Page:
Does great espresso have to be messy? Some say so, others say no. Here we explore this topic. When you have created a truly excellent shot of espresso you immediately marvel at the rich color of the coffee and the creamy dark golden colored crema foam resting on the surface. So, how do we create this coffee masterpiece? And how big a mess will be created as well?
Let’s take a look at the process of making a great espresso. For starters, we will review the process of making espresso with one of my favorite machines, the Rancilio Silvia. We will also look at how some other machines have attempted to make the process of making great espresso with less mess. Be sure to check out our guide with more information on how to use an espresso machine.
7 Steps To Making Great Espresso
Follow these simple tips, and you’ll always have a great shot of espresso with minimal mess. Enjoy!
1. Preparing the Espresso Machine
Add fresh water to the water tank. Turn on the Pasquini Livia and allow it to warm up for 7 to 10 minutes. Prepare a blank shot, and release some steam through the steam wand. This will ensure the machine is completely warmed up. With a Prosumer Espresso Machine, I can do this once a day, as it is designed to stay on and be ready to prepare espresso all day long. Add fresh roasted beans to the bean hopper on your grinder, and dose out any old coffee remaining in the doser.
2. Water Quality for Delicious Taste
High water quality is critical to producing excellent espresso. Hard water contains mineral deposits which may or may not adversely affect the taste of your espresso, but they will damage your machine over time. Regular decalcification of your machine or the use of soft water will prevent damage to your machine. Chlorine and other foul tastes must be removed or avoided – if your water does not taste good, neither will your espresso. Either filter your water or use bottled water. Even the most expensive bottled water is affordable when producing a 1 or 2 ounce shot of espresso.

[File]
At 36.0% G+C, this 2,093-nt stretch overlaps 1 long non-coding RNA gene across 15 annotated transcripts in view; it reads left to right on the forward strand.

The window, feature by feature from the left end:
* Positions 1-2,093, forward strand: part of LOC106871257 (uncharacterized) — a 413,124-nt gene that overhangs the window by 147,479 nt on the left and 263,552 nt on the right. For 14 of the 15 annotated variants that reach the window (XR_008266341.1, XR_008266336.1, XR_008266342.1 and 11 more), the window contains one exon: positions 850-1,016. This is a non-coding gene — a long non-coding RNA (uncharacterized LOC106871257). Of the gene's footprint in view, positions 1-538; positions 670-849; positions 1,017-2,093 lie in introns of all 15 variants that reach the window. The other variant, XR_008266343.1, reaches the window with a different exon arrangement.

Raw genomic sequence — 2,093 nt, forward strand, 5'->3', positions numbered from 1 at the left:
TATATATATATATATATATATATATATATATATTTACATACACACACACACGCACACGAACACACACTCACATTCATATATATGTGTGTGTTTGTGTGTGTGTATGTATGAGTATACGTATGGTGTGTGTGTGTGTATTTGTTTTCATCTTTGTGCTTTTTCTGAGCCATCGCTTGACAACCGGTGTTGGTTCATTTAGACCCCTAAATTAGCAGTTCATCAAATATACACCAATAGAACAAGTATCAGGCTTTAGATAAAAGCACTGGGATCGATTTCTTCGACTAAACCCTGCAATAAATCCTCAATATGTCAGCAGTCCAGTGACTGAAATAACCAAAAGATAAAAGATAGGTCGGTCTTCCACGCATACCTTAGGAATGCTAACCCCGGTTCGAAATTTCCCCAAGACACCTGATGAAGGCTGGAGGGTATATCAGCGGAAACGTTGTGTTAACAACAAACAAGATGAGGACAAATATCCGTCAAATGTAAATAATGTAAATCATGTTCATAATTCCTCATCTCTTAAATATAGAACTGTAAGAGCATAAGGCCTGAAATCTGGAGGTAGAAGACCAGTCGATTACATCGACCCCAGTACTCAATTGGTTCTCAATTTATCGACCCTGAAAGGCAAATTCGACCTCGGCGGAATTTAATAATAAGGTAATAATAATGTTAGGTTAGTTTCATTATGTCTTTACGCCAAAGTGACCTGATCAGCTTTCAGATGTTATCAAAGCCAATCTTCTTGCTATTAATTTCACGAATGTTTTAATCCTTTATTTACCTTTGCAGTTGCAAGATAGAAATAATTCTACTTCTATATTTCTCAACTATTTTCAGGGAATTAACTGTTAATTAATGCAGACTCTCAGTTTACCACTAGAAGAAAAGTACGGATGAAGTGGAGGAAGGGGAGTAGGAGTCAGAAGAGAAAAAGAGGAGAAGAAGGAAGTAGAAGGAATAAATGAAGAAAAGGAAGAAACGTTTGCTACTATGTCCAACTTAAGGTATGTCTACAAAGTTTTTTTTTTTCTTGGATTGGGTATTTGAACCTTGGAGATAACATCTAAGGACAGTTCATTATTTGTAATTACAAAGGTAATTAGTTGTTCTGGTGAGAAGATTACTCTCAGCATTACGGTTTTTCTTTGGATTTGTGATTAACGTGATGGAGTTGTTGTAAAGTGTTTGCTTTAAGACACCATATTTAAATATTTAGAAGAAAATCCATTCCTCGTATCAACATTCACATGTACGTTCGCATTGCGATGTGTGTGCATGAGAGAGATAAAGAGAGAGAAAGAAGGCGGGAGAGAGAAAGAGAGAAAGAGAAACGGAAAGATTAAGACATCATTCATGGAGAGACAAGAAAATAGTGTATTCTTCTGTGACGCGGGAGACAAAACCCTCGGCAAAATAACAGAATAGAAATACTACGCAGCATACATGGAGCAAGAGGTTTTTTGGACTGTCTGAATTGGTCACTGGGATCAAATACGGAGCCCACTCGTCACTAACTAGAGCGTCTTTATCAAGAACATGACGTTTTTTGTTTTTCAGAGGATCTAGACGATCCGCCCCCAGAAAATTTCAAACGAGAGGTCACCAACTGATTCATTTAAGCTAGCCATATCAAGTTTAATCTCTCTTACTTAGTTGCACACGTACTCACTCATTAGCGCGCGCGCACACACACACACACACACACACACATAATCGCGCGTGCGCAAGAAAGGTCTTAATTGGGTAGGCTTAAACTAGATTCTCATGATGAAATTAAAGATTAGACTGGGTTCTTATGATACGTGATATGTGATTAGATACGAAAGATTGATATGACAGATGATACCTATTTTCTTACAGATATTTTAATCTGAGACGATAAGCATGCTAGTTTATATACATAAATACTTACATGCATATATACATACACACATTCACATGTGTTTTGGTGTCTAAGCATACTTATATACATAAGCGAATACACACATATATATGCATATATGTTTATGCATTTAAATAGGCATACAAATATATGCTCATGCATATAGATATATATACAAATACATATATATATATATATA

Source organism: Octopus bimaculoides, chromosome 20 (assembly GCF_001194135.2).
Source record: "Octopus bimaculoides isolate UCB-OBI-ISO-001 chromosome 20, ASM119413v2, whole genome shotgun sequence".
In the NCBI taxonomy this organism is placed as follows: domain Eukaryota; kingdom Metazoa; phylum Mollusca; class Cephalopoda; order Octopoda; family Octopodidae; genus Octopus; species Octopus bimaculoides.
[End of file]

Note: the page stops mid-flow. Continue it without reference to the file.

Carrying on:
3. Selecting Your Espresso Roast
Roasting your own coffee is a whole other topic, but many insist it is the only way to ensure truly fresh coffee. A local coffee roaster, if you’re lucky enough to have a good one, is another good source of fresh roasted coffee. If one is not available, a variety of quality Italian roasted espresso coffee is available. Companies such as illy and Lavazza are some quality brands. A favorite of mine is Illy’s whole bean medium roast, which comes packed in airtight 250 gram tins.
4. Grinding the Espresso Beans
Freshly ground beans are important for two reasons:
Freshness - once coffee is ground, it oxidizes (gets stale) quickly;
Grind Adjustment - to maximize the extraction of your espresso beans is one of the true arts in the process of making great espresso.
The grind should be consistent and about the coarseness of table salt. Also, only a minimal amount of heat should be generated during grinding. A quality burr grinder is required.
5. Dosing and Tamping